Zen dharma transmission is achieved through the Mind Seal. Accordingly, the disciple must realize the innate Mind, and he must receive confirmation from a master. Because the master and the disciple both drink from the spring of the patriarchs and recognize the same Truth within themselves, this is called the transmission of dharma through the transmission of the Mind. Concerning its outward expression by ritual, the dharma transmission is symbolized by the handing over of spiritual artifacts such as the ceremonial monastic robe and scepter. This is the true meaning of Zen dharma transmission through the Mind Seal.
During this waning period of the dharma, the patriarchs’ lineage is in decline and the monastic community is deterioration. Though the temples and pagodas are still glorious, the Bodhisattva’s fragrant grace still lingers and the scriptures are now widely available, the truly accomplished masters often tread the hidden tracks, jeopardizing the mission of dharma transmission. Therefore, its disruption will be the fault of the teachers. Today, within the various sects of Buddhism, there are many who teach; however, it is the rare individual who possesses true realization. Thus the enlightened and the ignorant are now intermingled. To regard the unenlightened as Bodhisattvas is a euphemism and a disservice to Buddhism. Furthermore, if an enlightened teacher were to compromise the dharma with the mundane, inevitably his disciples would become lax in their effort and continue their entanglement with the world of birth and death.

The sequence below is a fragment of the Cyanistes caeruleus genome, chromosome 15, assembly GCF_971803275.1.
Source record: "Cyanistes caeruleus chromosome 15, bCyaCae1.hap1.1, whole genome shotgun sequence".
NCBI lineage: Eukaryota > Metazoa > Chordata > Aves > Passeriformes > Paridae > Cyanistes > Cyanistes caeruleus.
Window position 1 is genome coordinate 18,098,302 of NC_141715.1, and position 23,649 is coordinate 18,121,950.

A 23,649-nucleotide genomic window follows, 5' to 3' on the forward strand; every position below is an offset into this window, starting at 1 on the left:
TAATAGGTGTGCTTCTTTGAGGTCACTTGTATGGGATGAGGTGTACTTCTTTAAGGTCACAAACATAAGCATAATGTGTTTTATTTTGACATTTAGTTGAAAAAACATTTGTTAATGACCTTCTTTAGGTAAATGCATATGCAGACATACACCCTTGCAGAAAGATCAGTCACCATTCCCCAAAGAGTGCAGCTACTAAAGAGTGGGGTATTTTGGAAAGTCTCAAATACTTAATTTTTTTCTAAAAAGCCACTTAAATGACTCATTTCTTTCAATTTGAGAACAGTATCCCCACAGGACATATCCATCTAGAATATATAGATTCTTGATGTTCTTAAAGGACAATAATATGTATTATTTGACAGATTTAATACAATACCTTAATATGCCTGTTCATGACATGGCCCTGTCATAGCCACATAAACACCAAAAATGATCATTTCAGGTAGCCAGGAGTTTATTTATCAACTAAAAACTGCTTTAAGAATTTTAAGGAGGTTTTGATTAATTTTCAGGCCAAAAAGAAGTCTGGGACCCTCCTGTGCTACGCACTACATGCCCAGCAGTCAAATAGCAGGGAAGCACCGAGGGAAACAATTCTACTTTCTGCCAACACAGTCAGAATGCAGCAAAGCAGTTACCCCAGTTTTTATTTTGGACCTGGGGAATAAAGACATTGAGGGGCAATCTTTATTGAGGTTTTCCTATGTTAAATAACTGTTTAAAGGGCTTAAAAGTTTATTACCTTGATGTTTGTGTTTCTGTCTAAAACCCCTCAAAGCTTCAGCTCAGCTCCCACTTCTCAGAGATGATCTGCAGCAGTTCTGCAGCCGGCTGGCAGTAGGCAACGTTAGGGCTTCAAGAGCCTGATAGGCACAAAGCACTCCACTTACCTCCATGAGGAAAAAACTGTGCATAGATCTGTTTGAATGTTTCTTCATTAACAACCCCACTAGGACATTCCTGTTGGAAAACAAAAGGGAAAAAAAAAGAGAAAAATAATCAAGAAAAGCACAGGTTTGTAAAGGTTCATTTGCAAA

The Mind, in Zen, is transmitted through the Mind, and the Mind is confirmed with the Mind. Just as the gleaming splendor of jade can only be revealed through vigorous polishing–just as the sharpness of steel is only apparent after being
forged and honed in a mill–mind training is of primary importance in Zen. Without mind training, the disciple’s wisdom will remain hidden and his potential wasted. Therefore, the teacher who fails to transmit the dharma is a sinner of the dharma.
The ancient ones took the Buddha’s aspiration as their own, regarding birth and death as life’s most important predicament. They resolved to awaken to the Mind’s nature, end the cycle of birth and death, and liberate all beings. In the past, enlightened masters appeared in all sects of Buddhism, establishing monasteries and propagating the teachings far and wide–all due to the effort in mind training. Therefore, to revive the stream of dharma and reinvigorate Buddhism, it is imperative to follow the example of the ancient ones, who engaged in Zen inquiry and training for the sake of enlightenment. With the sole focus upon the dharma, they disregarded the personal self for the sake of dharma. Thus they realized the nature of the Mind, brought that realization to maturity and transcended the world. Only then would they be given the responsibility of training disciples. This is the proper approach. Otherwise, a prosperous congregation represents only a vain attempt to blind the Buddha’s eyes.